QUANTIFYING THE SOIL FREEZING CHARACTERISTIC CURVE IN LABORATORY AND FIELD SOILS
The soil freezing characteristic curve (SFC) controls the hydraulic properties of soils and is especially crucial in understanding snowmelt infiltration and runoff, frost heave formation and thawing settlement in frozen soils. The SFC can be modelled by combining information from the soil moisture characteristic curve of unfrozen soils (SMC) with the Generalized Clapeyron Equation (GCE). While such an approach is straightforward and involves no additional free parameters, the resulting SFC is not always consistent with those observed in the laboratory and field. This study was therefore designed to obtain both laboratory and field data that quantifies the SMC and SFC for different soil textures and salinities and to compare the results with those obtained from the GCE and other alternative relationships. In the laboratory, the SMC of a silica sand was measured using a Hydraulic Property Analyzer (HYPROP). The SFC of the same sand was measured using a series of column experiments with controlled total water content and pore-water salinity. In the field, data were collected from the St Denis National Wildlife Area (SDN), a mixed grassland cropped site in the Canadian prairies in Saskatchewan and the Boreal Ecosystem Research and Monitoring Sites (BERMS) Old Jack Pine (OJP) site in Saskatchewan, Canada. Three alternative models for the SFC were developed (capillary, salt exclusion, and the combined capillary salt models), and compared with observed data from the laboratory and field experiments. The results show that the column experiments were successful in producing well-defined SFCs that matched expectations, where the form of the decrease in liquid water content with temperature was similar to the form of the SMC. Increasing the salinity resulted in enhanced freezing point depression as was expected. The field SFCs followed the same trend as those measured in the laboratory. The modelling results suggest that salinity is a dominant control on the SFC in real soils and that the combined capillary salt model is the most realistic of the three models considered in predicting liquid water content in frozen soils.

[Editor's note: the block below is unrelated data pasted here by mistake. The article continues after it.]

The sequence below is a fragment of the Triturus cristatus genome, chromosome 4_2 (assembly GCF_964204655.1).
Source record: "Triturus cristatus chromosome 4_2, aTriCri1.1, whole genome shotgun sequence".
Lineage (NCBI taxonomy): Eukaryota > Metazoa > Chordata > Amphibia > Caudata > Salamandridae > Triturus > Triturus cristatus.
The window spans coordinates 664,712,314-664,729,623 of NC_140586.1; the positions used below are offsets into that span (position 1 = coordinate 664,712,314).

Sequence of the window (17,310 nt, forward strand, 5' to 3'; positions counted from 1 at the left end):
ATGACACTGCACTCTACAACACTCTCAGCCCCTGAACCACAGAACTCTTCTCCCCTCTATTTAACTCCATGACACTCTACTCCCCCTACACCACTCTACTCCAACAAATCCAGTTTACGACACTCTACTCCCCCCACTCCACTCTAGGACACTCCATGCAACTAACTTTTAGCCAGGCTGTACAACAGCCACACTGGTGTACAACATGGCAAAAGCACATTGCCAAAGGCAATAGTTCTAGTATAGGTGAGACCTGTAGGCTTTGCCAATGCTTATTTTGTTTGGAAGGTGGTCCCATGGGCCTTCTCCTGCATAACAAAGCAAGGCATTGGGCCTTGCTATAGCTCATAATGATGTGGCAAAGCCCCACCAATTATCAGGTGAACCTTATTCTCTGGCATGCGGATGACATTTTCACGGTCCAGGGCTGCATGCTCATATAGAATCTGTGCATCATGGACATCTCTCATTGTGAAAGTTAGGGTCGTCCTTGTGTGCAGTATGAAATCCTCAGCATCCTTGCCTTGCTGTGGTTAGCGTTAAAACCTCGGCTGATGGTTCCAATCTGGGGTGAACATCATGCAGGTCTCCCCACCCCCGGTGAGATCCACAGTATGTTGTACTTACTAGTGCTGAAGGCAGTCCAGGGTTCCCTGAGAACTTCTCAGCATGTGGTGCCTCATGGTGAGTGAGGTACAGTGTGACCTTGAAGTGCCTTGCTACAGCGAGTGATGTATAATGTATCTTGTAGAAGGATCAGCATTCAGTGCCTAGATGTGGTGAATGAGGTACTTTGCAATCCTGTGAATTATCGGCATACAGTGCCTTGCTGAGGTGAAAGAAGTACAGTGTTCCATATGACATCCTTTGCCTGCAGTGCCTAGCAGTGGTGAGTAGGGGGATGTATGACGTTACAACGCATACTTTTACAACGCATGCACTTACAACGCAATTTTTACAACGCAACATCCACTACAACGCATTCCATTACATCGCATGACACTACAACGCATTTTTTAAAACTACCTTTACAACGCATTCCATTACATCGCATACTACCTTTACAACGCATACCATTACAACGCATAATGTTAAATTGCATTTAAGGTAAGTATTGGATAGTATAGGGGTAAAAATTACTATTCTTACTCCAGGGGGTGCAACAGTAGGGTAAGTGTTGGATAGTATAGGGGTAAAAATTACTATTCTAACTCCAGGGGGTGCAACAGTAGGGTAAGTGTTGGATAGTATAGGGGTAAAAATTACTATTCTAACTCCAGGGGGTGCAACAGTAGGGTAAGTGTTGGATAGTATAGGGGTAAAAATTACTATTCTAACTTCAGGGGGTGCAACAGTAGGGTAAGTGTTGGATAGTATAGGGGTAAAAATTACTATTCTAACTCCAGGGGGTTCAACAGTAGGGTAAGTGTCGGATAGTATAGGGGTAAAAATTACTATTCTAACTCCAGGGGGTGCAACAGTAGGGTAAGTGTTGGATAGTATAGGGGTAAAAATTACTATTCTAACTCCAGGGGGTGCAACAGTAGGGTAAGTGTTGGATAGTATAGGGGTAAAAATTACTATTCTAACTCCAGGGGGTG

Freezing point depression, Soil freezing characteristic curve, Salt
Master of Environment and Sustainability (M.E.S.)
School of Environment and Sustainability
Environment and Sustainability